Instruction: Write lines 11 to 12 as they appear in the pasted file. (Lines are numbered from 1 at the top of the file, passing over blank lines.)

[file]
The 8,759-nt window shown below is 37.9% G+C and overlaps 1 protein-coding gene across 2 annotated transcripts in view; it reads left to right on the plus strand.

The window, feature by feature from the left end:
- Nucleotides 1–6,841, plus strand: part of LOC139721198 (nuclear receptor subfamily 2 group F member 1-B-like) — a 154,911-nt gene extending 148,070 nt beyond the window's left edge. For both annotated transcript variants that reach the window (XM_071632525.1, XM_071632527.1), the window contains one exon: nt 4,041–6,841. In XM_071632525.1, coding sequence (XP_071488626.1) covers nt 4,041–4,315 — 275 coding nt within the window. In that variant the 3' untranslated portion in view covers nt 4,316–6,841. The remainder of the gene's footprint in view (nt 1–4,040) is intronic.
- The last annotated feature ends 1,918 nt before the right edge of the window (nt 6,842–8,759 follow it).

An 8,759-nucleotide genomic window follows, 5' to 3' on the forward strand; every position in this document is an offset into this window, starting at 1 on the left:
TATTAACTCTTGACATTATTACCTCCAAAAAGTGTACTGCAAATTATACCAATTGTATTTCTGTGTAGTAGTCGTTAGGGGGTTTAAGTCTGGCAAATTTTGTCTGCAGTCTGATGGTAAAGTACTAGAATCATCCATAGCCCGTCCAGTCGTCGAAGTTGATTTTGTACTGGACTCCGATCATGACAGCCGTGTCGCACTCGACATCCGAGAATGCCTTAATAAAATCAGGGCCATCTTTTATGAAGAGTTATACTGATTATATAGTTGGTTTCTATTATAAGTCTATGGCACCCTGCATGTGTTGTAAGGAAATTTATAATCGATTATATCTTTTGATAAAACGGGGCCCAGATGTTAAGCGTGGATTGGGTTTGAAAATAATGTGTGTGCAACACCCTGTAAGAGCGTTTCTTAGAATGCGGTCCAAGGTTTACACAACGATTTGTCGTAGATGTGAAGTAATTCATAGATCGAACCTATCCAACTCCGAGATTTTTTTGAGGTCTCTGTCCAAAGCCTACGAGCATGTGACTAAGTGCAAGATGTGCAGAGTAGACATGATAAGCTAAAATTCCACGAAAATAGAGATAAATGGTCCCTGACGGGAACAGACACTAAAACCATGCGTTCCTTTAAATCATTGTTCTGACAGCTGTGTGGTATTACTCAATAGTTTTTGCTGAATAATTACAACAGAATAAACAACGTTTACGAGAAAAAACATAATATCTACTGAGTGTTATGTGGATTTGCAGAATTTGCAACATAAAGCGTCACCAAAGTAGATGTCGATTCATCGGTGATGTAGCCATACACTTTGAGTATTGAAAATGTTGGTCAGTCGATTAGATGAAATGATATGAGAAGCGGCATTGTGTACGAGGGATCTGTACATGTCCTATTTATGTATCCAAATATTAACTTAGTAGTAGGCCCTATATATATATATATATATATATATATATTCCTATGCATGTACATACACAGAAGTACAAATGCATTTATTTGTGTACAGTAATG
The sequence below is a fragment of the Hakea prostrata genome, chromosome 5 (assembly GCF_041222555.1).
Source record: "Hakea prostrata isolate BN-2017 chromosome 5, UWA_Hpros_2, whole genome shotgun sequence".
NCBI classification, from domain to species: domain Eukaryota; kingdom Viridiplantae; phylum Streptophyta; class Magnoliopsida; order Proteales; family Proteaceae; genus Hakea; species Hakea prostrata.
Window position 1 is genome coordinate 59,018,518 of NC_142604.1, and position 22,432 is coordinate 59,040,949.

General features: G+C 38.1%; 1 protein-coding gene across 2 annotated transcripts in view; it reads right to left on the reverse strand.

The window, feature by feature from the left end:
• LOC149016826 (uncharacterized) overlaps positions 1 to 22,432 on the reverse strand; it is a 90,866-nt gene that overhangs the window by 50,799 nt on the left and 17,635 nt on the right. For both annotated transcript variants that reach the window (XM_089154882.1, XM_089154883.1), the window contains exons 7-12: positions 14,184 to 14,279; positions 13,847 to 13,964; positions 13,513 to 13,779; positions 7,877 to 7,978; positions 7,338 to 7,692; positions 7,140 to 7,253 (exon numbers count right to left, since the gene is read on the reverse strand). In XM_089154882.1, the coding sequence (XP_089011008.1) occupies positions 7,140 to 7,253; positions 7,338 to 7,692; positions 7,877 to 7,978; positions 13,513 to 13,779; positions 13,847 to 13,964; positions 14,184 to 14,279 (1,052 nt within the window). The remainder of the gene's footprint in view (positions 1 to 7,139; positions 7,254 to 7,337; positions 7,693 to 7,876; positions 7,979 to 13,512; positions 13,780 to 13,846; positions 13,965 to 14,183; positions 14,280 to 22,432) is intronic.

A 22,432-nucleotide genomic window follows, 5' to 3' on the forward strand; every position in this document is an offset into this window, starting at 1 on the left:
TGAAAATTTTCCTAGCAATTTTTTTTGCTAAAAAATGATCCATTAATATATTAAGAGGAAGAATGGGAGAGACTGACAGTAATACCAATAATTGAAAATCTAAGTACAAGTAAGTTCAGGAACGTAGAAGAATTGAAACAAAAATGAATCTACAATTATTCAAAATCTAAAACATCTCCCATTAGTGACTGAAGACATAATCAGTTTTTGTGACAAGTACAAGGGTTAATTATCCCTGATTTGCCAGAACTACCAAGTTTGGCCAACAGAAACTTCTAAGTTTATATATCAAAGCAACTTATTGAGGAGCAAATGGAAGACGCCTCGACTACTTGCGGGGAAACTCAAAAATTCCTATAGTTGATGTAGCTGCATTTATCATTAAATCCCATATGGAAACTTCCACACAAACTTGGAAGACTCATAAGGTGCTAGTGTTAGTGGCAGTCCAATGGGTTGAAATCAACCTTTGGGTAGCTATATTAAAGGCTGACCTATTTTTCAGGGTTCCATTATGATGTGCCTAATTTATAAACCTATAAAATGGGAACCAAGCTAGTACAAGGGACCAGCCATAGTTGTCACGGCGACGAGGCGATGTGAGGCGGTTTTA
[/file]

General features: G+C 38.1%; 1 protein-coding gene across 2 annotated transcripts in view; it reads right to left on the reverse strand.

The window, feature by feature from the left end: